9 comments
Tony Hopkinson
Tony Hopkinson

you come up with a project and then manufacture a business requirement. With, using, through, a vague doesn't bare close inspection reference to... No wonder we have bad rep with the business types. No business requirement = no project = no reason to waste resources documenting it.

TownsendA
TownsendA

A Business Requirements Document is standard COBIT practice. For those with ERP systems some is overdone but is good for governance and we IT people have the worst reputations for documentation. What developer/technical support likes to spend hours regurgitating what he did so someone else can steal his ideas?

Brian.Buydens
Brian.Buydens

Ken: Thanks for the article. I have recently gotten interested in Business Analysis as a formal process and have been looking at the documentation provided by the IIBA. I know that things aren't always done according to formal procedure but it would seem that by the project stage the business requirements should already be known and the project should be focusing on the best implementation. It seems that Business Analysis as a formalized study is kind of a new area and I would be interested in your and other people's opinions on the field, and what certifications are recognized by clients etc.

robinfgoldsmith
robinfgoldsmith

These are all product requirements/specifications, not REAL business requirements deliverable _whats_ that provide value when satisfied by the product _hows_. Creep occurs when people focus on the _hows_ without adequately understanding the _whats_. There is no better example than dot coms of seemingly cool products that failed because they actually provided no value, largely because the value never was addressed adequately. This deficiency preceded dot coms and continues unabated today.

avindia
avindia

Hi Ken, I work as solution architect(Infra) and I see requirement documents is somthing plays very important role to convert business requirement into technology requirement. I was looking for this topic for long time as everyone is taking only on PM level (Cost and timelines) Since Business analyst who interacts with Client to determine thier requirements,he should be able to discuss the requirement either face to face or over call before delivering Requirmet Metrics to work on Architecture. Do you have some templates you can share for Business requirements ,requirement document etc? Thanks and Regards Avinash

bill
bill

Isn't it surprising how putting something down in black and white focuses people's minds? Often I have written up what others thought was "the blooming obvious" to find that there were many versions of what everyone knew they wanted. I also touch base with the support guys at the beginning of a project to ensure that they have a voice, feel part of the project and we don't have to code in support & maintenance as an after thought - the "in-life guys" also bring gems like; don't forget archiving and last but not least printing......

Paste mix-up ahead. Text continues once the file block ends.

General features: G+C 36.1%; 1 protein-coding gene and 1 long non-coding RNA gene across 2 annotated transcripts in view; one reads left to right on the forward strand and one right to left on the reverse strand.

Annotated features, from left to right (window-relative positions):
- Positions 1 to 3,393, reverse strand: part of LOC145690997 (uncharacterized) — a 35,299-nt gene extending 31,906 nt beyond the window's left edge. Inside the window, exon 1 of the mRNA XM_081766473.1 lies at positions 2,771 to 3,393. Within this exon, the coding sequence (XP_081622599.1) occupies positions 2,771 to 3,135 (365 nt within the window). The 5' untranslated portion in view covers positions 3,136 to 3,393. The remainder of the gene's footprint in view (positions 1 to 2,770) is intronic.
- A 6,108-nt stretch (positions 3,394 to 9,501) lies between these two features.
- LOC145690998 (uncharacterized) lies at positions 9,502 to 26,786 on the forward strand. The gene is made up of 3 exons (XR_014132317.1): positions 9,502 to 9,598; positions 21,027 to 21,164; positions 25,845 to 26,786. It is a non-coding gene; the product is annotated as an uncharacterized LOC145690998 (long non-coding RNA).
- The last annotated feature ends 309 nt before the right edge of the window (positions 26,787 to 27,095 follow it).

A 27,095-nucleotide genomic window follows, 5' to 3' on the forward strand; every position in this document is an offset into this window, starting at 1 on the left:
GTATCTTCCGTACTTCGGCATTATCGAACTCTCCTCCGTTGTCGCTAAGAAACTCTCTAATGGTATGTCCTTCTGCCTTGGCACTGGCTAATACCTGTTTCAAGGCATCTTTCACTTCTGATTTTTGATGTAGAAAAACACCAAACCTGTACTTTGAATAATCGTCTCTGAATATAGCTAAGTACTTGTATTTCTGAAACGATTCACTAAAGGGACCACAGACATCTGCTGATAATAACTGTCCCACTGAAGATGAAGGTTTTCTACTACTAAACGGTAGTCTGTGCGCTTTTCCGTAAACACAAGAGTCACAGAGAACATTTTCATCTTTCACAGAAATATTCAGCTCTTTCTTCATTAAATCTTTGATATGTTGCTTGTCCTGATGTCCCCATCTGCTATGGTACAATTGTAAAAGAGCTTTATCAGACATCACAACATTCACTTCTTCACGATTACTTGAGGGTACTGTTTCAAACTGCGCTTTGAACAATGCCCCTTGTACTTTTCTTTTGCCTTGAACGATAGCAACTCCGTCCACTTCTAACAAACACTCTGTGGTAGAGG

TownsendA
TownsendA

Formalised study of Business Analysis is not that new. It was originally part of IT back in the days of punched cards and tape. It was overlooked and seen as a waste of time by some ERP systems and then the IT industry turned its back on it as a waste of time. Oh how we need them, skills learned here will never fade away.

Brian.Buydens
Brian.Buydens

While Business Analysis may not be new, my impression is that being certified in BA is new. (I could be wrong on this so I am looking for information.) Do you have advice on which certifications are more useful than others? Regarding COBIT, I read about it briefly and it seems focused on IT (which seems reasonable given this crowd) but I see BA as bigger than that. There have been times when I talked a client out of a new computer project because the business requirements didn't warrant one. (I may be talking heresy.)

TownsendA
TownsendA

Certifications by professional institutes like IIBA are new. They are developing their own BABOK like PMBOK was developed as well. It also regulates ethics and professionalism. In the old days organisations like IBM had their own BA's and certifications/courses. I find BA's of great use as a PM in my organisation. They interpret (One wonders if different languages are spoken) what the users want for the technical and application support persons.